The public voice of the Los Angeles Police Protective League sometimes feels like the last vestige of the LAPD culture that most in the city, and a generation now of department leaders both sworn and civilian, have been trying to move beyond. In its communication this week on the riots, the union's board of directors downplays the role of the riots in changing the department. It includes an interesting stat: about 7 in 9 of today's officers were not in the LAPD at the time of the riots, or by extension at the time that Rodney King was beaten in the dark on Foothill Boulevard.
The 20th anniversary of the 1992 Los Angeles riots has been welcomed by countless news stories and retrospectives on this important event in our city’s history. But many of these retrospectives have included analyses that overstate the riots’ role in the evolution of the Department.
Any balanced analysis must recognize that policing in general has evolved across the nation. Changes in the Department were part of a larger national trend of evolving approaches to policing. Community policing was a new approach adopted by agencies across the country as its value was becoming clear. George L. Kelling’s Broken Windows theory, for instance, showed how new approaches to fighting and preventing crime in troubled neighborhoods could provide better results than simply putting more ‘boots on the ground.’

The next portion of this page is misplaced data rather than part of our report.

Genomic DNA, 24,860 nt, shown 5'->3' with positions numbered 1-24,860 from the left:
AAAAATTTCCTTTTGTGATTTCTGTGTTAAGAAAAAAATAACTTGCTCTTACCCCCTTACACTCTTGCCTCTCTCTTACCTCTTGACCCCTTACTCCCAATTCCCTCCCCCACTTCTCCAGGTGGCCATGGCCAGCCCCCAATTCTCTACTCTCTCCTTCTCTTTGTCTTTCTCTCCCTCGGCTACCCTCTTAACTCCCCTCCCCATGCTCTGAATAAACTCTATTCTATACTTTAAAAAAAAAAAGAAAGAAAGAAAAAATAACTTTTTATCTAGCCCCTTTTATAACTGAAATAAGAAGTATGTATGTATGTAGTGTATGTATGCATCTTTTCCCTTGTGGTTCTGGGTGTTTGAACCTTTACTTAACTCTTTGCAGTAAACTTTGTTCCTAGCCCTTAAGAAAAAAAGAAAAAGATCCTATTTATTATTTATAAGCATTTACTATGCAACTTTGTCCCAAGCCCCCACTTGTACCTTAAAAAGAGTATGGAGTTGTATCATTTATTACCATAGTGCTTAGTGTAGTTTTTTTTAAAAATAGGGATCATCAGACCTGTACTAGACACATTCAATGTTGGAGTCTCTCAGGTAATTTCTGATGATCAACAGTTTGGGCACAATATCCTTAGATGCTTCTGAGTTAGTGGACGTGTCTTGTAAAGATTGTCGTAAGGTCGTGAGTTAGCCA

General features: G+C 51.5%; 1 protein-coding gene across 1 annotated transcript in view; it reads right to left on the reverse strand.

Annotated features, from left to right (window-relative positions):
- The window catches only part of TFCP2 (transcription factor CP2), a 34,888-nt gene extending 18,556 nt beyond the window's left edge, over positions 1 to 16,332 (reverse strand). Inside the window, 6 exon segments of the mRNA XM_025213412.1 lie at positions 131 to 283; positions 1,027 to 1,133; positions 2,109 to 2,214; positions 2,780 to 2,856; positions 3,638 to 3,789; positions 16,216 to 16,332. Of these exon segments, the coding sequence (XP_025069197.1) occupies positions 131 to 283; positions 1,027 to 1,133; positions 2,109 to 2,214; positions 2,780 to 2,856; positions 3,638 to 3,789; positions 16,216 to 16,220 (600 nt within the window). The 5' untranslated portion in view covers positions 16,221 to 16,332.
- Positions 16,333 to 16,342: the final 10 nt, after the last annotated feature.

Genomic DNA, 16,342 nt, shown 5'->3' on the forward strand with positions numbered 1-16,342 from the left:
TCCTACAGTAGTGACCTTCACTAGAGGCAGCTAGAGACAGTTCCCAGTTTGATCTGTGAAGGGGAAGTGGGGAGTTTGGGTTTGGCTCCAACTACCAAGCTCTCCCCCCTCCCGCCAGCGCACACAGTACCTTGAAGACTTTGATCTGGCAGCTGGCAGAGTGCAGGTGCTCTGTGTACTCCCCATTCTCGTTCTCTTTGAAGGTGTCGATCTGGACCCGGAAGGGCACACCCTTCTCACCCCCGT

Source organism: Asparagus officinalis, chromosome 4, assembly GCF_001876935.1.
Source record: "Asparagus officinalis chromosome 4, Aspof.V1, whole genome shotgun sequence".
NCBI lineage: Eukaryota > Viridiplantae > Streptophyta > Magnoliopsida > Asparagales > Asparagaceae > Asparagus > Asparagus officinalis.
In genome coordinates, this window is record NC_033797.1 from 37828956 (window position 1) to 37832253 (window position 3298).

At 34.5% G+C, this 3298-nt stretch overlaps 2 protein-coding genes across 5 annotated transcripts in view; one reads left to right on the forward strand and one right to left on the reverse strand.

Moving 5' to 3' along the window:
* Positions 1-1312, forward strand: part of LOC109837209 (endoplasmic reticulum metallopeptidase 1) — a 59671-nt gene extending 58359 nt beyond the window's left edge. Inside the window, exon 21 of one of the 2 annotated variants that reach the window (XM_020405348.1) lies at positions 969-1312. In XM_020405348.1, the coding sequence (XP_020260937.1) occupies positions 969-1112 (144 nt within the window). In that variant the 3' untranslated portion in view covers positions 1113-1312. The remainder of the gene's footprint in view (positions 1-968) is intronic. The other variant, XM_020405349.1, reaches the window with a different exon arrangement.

It’s true that the makeup of today’s LAPD officers has also changed considerably and now includes significantly larger numbers of minority groups; officers of Hispanic descent, for example, now account for 42 percent of the police force. But this change is as much a result of the changing community demographics as it is of any single event in the city’s history.
The changing makeup of the force also means that fewer and fewer current officers took part in the operations that brought the city back under control during the riots. Many LAPD officers working today were not on the job two decades ago. Of the current approximately 9,940 officers on the force, only 2,641 were on the job in April 1992. Nearly 7,300 had not yet joined the Department.
There are varying opinions about what led to the events that prompted the 1992 riots. These were a major event in the city’s history, as were the 1965 riots. But in all fairness, they were not the single impetus for change that many analyses claim them to be. And while much has changed, it’s important to remember what hasn’t. The men and women of the LAPD, both sworn and civilian, remain committed to the safety of Los Angeles residents. Courage and integrity, which have been hallmarks of LAPD personnel, have never wavered.